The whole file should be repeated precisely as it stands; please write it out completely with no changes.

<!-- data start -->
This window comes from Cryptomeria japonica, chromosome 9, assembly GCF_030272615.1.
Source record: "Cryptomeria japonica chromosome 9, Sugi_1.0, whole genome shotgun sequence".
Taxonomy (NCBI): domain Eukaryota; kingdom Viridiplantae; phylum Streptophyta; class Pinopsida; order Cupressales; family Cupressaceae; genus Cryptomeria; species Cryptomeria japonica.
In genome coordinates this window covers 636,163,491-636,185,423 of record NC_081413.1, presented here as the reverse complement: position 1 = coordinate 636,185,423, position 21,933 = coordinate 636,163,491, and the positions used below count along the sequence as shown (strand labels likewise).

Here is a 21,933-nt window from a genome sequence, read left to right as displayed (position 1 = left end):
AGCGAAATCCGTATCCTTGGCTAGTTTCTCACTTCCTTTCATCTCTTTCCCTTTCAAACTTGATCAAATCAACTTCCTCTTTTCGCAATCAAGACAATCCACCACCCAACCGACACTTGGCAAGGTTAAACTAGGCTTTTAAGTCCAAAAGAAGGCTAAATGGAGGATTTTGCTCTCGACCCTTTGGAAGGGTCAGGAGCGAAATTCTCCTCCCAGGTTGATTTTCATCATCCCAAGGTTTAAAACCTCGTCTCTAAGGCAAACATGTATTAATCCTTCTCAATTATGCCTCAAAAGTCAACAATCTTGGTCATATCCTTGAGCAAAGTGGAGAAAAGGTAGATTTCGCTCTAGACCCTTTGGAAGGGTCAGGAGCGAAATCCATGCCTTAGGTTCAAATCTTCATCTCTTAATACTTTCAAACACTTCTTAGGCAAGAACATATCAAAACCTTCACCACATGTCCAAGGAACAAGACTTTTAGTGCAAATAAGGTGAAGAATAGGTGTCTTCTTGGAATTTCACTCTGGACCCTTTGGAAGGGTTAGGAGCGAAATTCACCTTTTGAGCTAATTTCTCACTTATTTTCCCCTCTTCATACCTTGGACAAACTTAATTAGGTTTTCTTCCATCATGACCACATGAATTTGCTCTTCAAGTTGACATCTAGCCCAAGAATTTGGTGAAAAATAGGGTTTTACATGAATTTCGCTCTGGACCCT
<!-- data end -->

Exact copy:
This window comes from Cryptomeria japonica, chromosome 9, assembly GCF_030272615.1.
Source record: "Cryptomeria japonica chromosome 9, Sugi_1.0, whole genome shotgun sequence".
Taxonomy (NCBI): domain Eukaryota; kingdom Viridiplantae; phylum Streptophyta; class Pinopsida; order Cupressales; family Cupressaceae; genus Cryptomeria; species Cryptomeria japonica.
In genome coordinates this window covers 636,163,491-636,185,423 of record NC_081413.1, presented here as the reverse complement: position 1 = coordinate 636,185,423, position 21,933 = coordinate 636,163,491, and the positions used below count along the sequence as shown (strand labels likewise).

Here is a 21,933-nt window from a genome sequence, read left to right as displayed (position 1 = left end):
AGCGAAATCCGTATCCTTGGCTAGTTTCTCACTTCCTTTCATCTCTTTCCCTTTCAAACTTGATCAAATCAACTTCCTCTTTTCGCAATCAAGACAATCCACCACCCAACCGACACTTGGCAAGGTTAAACTAGGCTTTTAAGTCCAAAAGAAGGCTAAATGGAGGATTTTGCTCTCGACCCTTTGGAAGGGTCAGGAGCGAAATTCTCCTCCCAGGTTGATTTTCATCATCCCAAGGTTTAAAACCTCGTCTCTAAGGCAAACATGTATTAATCCTTCTCAATTATGCCTCAAAAGTCAACAATCTTGGTCATATCCTTGAGCAAAGTGGAGAAAAGGTAGATTTCGCTCTAGACCCTTTGGAAGGGTCAGGAGCGAAATCCATGCCTTAGGTTCAAATCTTCATCTCTTAATACTTTCAAACACTTCTTAGGCAAGAACATATCAAAACCTTCACCACATGTCCAAGGAACAAGACTTTTAGTGCAAATAAGGTGAAGAATAGGTGTCTTCTTGGAATTTCACTCTGGACCCTTTGGAAGGGTTAGGAGCGAAATTCACCTTTTGAGCTAATTTCTCACTTATTTTCCCCTCTTCATACCTTGGACAAACTTAATTAGGTTTTCTTCCATCATGACCACATGAATTTGCTCTTCAAGTTGACATCTAGCCCAAGAATTTGGTGAAAAATAGGGTTTTACATGAATTTCGCTCTGGACCCT